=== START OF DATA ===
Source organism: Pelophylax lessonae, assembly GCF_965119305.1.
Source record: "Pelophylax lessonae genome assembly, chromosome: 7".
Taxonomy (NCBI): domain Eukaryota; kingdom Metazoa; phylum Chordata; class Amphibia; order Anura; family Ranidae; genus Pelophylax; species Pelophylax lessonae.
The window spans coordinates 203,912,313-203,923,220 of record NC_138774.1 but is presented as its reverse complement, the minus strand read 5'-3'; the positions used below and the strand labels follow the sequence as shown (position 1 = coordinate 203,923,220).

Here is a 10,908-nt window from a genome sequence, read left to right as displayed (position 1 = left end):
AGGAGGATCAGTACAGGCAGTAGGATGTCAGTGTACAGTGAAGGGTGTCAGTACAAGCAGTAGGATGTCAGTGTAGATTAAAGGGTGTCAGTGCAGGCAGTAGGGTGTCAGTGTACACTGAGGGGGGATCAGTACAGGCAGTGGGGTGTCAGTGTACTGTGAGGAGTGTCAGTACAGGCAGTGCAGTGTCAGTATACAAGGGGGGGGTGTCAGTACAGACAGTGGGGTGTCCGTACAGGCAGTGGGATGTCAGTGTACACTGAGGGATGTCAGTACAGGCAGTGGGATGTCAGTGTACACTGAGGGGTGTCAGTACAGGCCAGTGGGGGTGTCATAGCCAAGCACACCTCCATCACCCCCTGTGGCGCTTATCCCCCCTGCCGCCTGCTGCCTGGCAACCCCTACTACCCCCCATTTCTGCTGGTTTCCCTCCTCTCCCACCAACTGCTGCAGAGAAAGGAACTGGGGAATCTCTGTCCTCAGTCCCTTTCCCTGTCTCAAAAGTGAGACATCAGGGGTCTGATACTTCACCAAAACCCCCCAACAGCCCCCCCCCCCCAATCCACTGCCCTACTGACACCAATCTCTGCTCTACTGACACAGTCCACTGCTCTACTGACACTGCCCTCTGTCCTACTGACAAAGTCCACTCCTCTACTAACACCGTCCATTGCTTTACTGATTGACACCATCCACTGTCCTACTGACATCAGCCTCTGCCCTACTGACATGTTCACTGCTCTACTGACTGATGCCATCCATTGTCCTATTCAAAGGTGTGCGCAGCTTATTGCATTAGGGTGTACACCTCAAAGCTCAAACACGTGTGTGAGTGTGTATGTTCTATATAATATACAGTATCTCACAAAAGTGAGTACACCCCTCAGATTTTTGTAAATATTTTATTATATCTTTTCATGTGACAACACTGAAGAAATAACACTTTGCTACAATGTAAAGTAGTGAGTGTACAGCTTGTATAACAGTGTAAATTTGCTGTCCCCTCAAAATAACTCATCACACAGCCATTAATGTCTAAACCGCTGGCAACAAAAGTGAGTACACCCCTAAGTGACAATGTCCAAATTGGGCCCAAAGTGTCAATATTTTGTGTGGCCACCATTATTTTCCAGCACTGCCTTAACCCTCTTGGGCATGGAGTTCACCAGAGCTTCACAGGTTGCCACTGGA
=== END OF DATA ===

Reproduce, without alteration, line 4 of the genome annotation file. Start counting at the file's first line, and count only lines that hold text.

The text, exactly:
The window spans coordinates 203,912,313-203,923,220 of record NC_138774.1 but is presented as its reverse complement, the minus strand read 5'-3'; the positions used below and the strand labels follow the sequence as shown (position 1 = coordinate 203,923,220).